Unless of course, they are of the ‘self-help’ mindset and/or focused on their mental health as a habit. I’d love to encourage everyone to adopt a ‘self-help’ mentality – in part so that we each take personal responsibility for our actions, reactions, relationships, and lives. The broader part though is that we too, are always changing and if we are not doing so in awareness, we get caught off guard.

Keeping a ‘self-help’ book on your nightstand or in your kindle/e-reader will help you stay present with where you are and what you are thinking. If doesn’t have to be heavy duty stuff all the time. It can be a book of inspiring quotes that reminds you of the progress you’ve already made. It can be a bible that reinforces your faith (yes, I put the bible in a ‘self-help’ category).

I’ve been known to have a stack; a variety of books on a variety of topics – all designed to make me ‘think’ about myself and my life below the surface of where I am living it. Some books are the kind that I am reading from beginning to end – perhaps slowly so that I can absorb new ideas as I go along. A few are the kind that I can just open randomly and benefit from the words on that arbitrary page. Others are ones that I began but didn’t connect with right away and they’ve gone to the bottom of the pile for future contemplation.

I don’t pick self-help books – I let them pick me. In the days that I began my collection, I would peruse the personal development and/or the spirituality section of the bookstore; allowing my eyes to roam across the titles like a gentle wave until something specific caught my attention. Once it did, I would pick up the book and without reading the cover, I would open it haphazardly and read what was there. IF it resonated, even slightly, I considered it. I still use that method, but I buy half as many bound books these days as I’ve fallen in love with Audible and the ability to listen no matter what I am doing. I often listen to books over music and find that I’m ‘reading’ more than ever with this option available to me.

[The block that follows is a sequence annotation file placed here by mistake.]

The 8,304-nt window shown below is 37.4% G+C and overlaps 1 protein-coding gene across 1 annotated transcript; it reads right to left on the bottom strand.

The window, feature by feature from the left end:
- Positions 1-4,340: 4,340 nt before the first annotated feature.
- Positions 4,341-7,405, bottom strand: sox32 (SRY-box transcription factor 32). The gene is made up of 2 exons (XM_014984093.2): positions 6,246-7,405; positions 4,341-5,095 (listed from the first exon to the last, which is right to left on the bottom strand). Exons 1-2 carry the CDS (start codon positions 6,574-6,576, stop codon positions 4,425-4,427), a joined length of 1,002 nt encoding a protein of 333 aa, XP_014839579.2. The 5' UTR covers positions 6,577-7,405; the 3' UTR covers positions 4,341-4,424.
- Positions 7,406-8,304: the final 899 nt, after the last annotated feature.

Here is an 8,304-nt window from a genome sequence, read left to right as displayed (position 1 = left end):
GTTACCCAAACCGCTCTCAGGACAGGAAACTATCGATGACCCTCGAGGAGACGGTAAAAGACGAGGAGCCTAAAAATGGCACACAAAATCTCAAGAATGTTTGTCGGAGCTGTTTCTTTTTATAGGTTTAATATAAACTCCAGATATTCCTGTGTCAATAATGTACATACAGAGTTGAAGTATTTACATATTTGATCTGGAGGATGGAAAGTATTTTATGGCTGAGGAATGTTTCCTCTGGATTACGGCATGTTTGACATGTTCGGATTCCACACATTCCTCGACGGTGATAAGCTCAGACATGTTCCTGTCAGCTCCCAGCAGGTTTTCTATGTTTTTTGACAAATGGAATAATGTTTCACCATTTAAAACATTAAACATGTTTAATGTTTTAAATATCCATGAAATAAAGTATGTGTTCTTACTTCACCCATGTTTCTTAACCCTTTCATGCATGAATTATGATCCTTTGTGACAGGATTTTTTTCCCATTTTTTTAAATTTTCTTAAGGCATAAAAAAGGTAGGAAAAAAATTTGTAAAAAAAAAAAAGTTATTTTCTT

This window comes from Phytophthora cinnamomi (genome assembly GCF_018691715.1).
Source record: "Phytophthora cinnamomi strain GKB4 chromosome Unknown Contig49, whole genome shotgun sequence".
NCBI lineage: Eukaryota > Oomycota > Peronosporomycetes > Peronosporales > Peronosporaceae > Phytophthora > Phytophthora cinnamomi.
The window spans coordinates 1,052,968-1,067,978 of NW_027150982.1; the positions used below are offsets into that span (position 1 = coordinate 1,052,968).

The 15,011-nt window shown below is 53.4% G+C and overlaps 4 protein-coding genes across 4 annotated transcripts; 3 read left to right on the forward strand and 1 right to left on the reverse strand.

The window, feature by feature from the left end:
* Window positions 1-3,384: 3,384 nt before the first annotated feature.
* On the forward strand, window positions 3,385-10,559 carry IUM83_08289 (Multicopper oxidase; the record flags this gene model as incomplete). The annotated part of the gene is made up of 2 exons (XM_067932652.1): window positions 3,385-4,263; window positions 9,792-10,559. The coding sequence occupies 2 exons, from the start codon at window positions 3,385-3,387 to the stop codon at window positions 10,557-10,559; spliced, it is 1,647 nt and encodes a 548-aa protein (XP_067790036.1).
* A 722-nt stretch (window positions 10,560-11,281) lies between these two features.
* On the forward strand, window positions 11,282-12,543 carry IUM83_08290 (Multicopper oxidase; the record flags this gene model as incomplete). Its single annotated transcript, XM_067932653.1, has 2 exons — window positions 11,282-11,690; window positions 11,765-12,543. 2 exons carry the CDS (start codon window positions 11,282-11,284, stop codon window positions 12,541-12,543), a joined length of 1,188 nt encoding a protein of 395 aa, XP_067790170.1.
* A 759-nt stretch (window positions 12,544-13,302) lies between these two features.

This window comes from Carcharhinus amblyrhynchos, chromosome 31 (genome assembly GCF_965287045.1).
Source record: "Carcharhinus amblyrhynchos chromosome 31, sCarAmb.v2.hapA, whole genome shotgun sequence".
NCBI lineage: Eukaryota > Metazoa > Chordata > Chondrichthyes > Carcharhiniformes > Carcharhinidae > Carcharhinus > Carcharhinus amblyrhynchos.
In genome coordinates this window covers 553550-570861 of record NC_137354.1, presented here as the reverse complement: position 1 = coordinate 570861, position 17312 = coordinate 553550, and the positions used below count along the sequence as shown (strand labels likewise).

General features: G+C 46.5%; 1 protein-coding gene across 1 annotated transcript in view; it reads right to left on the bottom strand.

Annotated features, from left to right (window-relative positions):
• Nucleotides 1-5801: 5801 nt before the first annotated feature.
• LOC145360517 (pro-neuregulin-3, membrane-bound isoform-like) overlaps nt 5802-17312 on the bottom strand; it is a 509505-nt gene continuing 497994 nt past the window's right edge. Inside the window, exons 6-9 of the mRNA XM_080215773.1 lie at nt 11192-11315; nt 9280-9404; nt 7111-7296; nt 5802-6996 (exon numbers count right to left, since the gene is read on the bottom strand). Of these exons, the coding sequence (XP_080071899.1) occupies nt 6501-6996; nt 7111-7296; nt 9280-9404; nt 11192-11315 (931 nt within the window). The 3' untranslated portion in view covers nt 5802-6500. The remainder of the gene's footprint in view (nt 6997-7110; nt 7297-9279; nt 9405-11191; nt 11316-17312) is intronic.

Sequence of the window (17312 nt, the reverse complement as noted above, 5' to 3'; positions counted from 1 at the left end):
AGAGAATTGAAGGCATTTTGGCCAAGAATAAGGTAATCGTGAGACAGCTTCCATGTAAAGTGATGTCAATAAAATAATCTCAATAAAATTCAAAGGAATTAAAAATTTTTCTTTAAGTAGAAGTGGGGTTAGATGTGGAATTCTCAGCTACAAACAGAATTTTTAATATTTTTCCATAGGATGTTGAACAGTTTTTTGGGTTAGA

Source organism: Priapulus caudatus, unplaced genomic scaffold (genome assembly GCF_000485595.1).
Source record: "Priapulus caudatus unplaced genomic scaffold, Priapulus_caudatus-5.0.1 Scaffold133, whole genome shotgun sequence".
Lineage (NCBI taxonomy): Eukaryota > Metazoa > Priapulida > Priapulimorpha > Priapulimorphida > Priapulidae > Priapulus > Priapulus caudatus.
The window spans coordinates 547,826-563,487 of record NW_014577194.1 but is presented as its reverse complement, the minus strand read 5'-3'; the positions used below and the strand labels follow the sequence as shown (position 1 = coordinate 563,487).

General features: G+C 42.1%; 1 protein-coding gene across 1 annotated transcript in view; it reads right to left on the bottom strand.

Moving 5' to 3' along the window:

I will caveat this idea with the warning that one can ‘overload’ on information and it’s equally important to allow yourself to step back from ‘self-improvement’ from time to time so that the things you’ve learned can take root. Personal growth is best accomplished the way we physically grow – in spurts with solidifying periods in between. I found the best way to keep myself motivated along the way is to have…

Self-help books on the nightstand.

I love hearing your thoughts and ideas. Please share in the comments below.